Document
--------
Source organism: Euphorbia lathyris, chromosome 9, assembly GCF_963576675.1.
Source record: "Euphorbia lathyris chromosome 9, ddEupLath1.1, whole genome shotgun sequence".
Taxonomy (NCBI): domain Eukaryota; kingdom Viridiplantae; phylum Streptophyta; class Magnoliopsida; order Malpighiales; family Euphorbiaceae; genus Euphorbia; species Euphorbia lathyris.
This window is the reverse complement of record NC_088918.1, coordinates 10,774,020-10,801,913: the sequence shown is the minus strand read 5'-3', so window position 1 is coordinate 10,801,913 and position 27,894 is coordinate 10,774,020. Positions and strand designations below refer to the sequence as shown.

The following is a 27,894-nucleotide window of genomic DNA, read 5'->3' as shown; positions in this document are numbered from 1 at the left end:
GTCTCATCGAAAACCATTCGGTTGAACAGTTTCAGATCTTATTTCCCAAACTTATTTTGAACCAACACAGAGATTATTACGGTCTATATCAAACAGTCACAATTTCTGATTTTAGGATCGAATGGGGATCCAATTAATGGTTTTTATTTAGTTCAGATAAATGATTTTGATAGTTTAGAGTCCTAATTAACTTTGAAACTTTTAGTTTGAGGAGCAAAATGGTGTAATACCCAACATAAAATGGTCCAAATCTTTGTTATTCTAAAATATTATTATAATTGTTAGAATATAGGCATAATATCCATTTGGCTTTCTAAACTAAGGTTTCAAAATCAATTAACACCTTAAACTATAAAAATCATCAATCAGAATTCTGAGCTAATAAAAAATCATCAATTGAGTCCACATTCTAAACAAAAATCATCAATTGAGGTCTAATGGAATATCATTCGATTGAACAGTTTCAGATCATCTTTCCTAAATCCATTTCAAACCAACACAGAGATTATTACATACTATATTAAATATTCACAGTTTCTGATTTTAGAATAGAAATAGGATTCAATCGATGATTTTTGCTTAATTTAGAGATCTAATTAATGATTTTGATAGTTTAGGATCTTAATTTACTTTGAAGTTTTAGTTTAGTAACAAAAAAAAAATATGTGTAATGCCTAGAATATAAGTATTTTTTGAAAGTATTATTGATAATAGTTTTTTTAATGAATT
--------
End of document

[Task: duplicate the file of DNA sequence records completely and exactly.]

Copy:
Source organism: Euphorbia lathyris, chromosome 9, assembly GCF_963576675.1.
Source record: "Euphorbia lathyris chromosome 9, ddEupLath1.1, whole genome shotgun sequence".
Taxonomy (NCBI): domain Eukaryota; kingdom Viridiplantae; phylum Streptophyta; class Magnoliopsida; order Malpighiales; family Euphorbiaceae; genus Euphorbia; species Euphorbia lathyris.
This window is the reverse complement of record NC_088918.1, coordinates 10,774,020-10,801,913: the sequence shown is the minus strand read 5'-3', so window position 1 is coordinate 10,801,913 and position 27,894 is coordinate 10,774,020. Positions and strand designations below refer to the sequence as shown.

The following is a 27,894-nucleotide window of genomic DNA, read 5'->3' as shown; positions in this document are numbered from 1 at the left end:
GTCTCATCGAAAACCATTCGGTTGAACAGTTTCAGATCTTATTTCCCAAACTTATTTTGAACCAACACAGAGATTATTACGGTCTATATCAAACAGTCACAATTTCTGATTTTAGGATCGAATGGGGATCCAATTAATGGTTTTTATTTAGTTCAGATAAATGATTTTGATAGTTTAGAGTCCTAATTAACTTTGAAACTTTTAGTTTGAGGAGCAAAATGGTGTAATACCCAACATAAAATGGTCCAAATCTTTGTTATTCTAAAATATTATTATAATTGTTAGAATATAGGCATAATATCCATTTGGCTTTCTAAACTAAGGTTTCAAAATCAATTAACACCTTAAACTATAAAAATCATCAATCAGAATTCTGAGCTAATAAAAAATCATCAATTGAGTCCACATTCTAAACAAAAATCATCAATTGAGGTCTAATGGAATATCATTCGATTGAACAGTTTCAGATCATCTTTCCTAAATCCATTTCAAACCAACACAGAGATTATTACATACTATATTAAATATTCACAGTTTCTGATTTTAGAATAGAAATAGGATTCAATCGATGATTTTTGCTTAATTTAGAGATCTAATTAATGATTTTGATAGTTTAGGATCTTAATTTACTTTGAAGTTTTAGTTTAGTAACAAAAAAAAAATATGTGTAATGCCTAGAATATAAGTATTTTTTGAAAGTATTATTGATAATAGTTTTTTTAATGAATT